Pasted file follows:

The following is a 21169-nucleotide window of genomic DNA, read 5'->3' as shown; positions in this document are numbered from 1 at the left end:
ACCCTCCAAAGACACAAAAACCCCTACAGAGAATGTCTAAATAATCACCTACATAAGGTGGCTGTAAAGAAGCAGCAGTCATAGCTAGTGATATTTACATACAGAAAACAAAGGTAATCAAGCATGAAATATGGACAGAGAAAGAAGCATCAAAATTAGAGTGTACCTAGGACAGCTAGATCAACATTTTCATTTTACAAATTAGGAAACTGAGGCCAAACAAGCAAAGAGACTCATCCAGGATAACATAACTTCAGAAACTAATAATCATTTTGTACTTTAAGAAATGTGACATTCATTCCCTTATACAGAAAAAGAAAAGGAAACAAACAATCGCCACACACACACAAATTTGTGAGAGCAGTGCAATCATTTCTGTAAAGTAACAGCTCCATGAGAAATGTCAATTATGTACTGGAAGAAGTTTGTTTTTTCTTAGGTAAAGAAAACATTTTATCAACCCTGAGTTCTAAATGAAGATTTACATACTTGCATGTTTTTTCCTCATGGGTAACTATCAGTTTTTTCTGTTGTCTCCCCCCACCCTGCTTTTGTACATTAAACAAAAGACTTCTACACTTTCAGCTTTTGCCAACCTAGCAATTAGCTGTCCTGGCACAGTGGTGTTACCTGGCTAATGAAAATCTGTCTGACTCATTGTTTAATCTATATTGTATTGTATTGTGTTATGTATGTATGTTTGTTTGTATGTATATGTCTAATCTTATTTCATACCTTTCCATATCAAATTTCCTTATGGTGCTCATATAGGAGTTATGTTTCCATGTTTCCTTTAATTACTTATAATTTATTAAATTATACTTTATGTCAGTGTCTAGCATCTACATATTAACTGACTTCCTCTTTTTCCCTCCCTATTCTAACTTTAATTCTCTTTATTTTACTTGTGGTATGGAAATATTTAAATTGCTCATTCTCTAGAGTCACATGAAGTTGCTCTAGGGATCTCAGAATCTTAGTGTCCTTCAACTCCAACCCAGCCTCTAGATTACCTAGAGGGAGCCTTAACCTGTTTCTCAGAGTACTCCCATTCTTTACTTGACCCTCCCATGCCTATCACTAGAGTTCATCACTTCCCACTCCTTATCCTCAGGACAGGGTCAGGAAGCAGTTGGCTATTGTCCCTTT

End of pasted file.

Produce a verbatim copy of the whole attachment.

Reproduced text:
The following is a 21169-nucleotide window of genomic DNA, read 5'->3' as shown; positions in this document are numbered from 1 at the left end:
ACCCTCCAAAGACACAAAAACCCCTACAGAGAATGTCTAAATAATCACCTACATAAGGTGGCTGTAAAGAAGCAGCAGTCATAGCTAGTGATATTTACATACAGAAAACAAAGGTAATCAAGCATGAAATATGGACAGAGAAAGAAGCATCAAAATTAGAGTGTACCTAGGACAGCTAGATCAACATTTTCATTTTACAAATTAGGAAACTGAGGCCAAACAAGCAAAGAGACTCATCCAGGATAACATAACTTCAGAAACTAATAATCATTTTGTACTTTAAGAAATGTGACATTCATTCCCTTATACAGAAAAAGAAAAGGAAACAAACAATCGCCACACACACACAAATTTGTGAGAGCAGTGCAATCATTTCTGTAAAGTAACAGCTCCATGAGAAATGTCAATTATGTACTGGAAGAAGTTTGTTTTTTCTTAGGTAAAGAAAACATTTTATCAACCCTGAGTTCTAAATGAAGATTTACATACTTGCATGTTTTTTCCTCATGGGTAACTATCAGTTTTTTCTGTTGTCTCCCCCCACCCTGCTTTTGTACATTAAACAAAAGACTTCTACACTTTCAGCTTTTGCCAACCTAGCAATTAGCTGTCCTGGCACAGTGGTGTTACCTGGCTAATGAAAATCTGTCTGACTCATTGTTTAATCTATATTGTATTGTATTGTGTTATGTATGTATGTTTGTTTGTATGTATATGTCTAATCTTATTTCATACCTTTCCATATCAAATTTCCTTATGGTGCTCATATAGGAGTTATGTTTCCATGTTTCCTTTAATTACTTATAATTTATTAAATTATACTTTATGTCAGTGTCTAGCATCTACATATTAACTGACTTCCTCTTTTTCCCTCCCTATTCTAACTTTAATTCTCTTTATTTTACTTGTGGTATGGAAATATTTAAATTGCTCATTCTCTAGAGTCACATGAAGTTGCTCTAGGGATCTCAGAATCTTAGTGTCCTTCAACTCCAACCCAGCCTCTAGATTACCTAGAGGGAGCCTTAACCTGTTTCTCAGAGTACTCCCATTCTTTACTTGACCCTCCCATGCCTATCACTAGAGTTCATCACTTCCCACTCCTTATCCTCAGGACAGGGTCAGGAAGCAGTTGGCTATTGTCCCTTT